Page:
GENERAL INFORMATION RELATING TO THE USE OF THIS WEBSITE
Those who have been using this website since its inception, over fifteen years ago, and following its evolution over the years, may remember that it was originally based upon what was at the time a revolutionary new open-source software package known as PhpGedView (or PGV). Until that time, the vast majority of websites on the Internet had been created using basic HTML computer language and very few had yet evolved to take advantage of what was still a new and evolving server-side scripting language known as PHP. In doing so, PGV not only leaped ahead of all existing genealogy programs and website-generation tools, it also offered function and flexibility that was seen in few leading commercial websites at the time. The brains behind PGV was a university lecturer by the name of John Finlay, and I was fortunate in having one of the early PGV websites which were hosted by John on his own server, the great advantage of this being that not only did John maintain the underlying software at the latest level but he was also sure to tune the server to provide optimum performance for websites using his PGV code. Sadly, this was not to last, as John reached the stage at which running a website hosting service was taking more of his time than he could devote to it, so he sold his hosting business, and I was back to maintaining my own site software! More important, though, was the fact that the new operator quickly expanded its offering to include much more than just hosting PGV websites, so the PGV-favoured server tuning that John Finlay had been doing was no longer there and the site started to experience occasional performance and availability problems.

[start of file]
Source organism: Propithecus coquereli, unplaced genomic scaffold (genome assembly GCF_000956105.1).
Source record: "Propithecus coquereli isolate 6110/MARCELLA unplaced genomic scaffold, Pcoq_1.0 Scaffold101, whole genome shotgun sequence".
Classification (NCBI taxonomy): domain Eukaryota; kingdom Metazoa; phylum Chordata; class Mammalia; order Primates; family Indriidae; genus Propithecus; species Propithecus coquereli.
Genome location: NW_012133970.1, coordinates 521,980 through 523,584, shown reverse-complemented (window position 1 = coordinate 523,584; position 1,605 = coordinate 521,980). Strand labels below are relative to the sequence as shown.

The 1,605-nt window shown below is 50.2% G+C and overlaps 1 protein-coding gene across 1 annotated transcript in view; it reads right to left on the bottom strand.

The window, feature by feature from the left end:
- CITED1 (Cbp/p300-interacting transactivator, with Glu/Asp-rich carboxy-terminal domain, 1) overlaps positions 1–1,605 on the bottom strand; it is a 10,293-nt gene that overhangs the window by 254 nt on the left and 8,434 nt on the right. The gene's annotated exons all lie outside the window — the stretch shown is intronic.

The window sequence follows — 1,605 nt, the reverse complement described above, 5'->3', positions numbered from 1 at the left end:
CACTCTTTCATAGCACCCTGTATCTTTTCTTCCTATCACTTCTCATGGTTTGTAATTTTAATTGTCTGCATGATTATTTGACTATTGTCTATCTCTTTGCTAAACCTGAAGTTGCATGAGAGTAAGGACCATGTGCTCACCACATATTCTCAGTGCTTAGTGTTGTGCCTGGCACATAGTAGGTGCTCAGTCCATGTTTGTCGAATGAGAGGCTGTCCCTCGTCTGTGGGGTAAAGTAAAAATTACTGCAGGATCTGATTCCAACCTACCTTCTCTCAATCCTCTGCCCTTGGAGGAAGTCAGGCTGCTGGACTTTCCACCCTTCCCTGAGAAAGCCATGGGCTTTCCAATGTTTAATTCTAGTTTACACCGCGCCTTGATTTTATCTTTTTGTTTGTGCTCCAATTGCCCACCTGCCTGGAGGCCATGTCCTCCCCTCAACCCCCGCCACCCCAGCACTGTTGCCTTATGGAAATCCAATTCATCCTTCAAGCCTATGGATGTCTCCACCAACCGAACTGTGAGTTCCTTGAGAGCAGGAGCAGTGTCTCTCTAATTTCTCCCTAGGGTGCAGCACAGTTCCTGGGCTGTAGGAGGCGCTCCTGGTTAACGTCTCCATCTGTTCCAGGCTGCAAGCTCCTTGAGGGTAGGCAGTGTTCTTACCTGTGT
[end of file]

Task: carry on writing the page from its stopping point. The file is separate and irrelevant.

The next step in the evolution, following concerns about future PGV development plans, was the decision by a number of the PGV developers to break away, to form a new team and set about a different development direction for the software package. This PGV-derivative was named webtrees, and as I agreed with the aims of new development team, I chose to adopt webtrees for this site in place of PGV, and continued to use webtrees until March 2015. By that time, I had established a good relationship with, and a great deal of respect for, one of the key members of the webtrees team - Nigel Osborne, living in New Zealand. Nigel had his own ideas about how webtrees should evolve, and finally he decided to branch out on his own to develop a further derivative of the software and concept - which he named kiwitrees. In March 2015, I adopted kiwitrees for this site and have upgraded it regularly since, to keep abreast of Nigel's developments.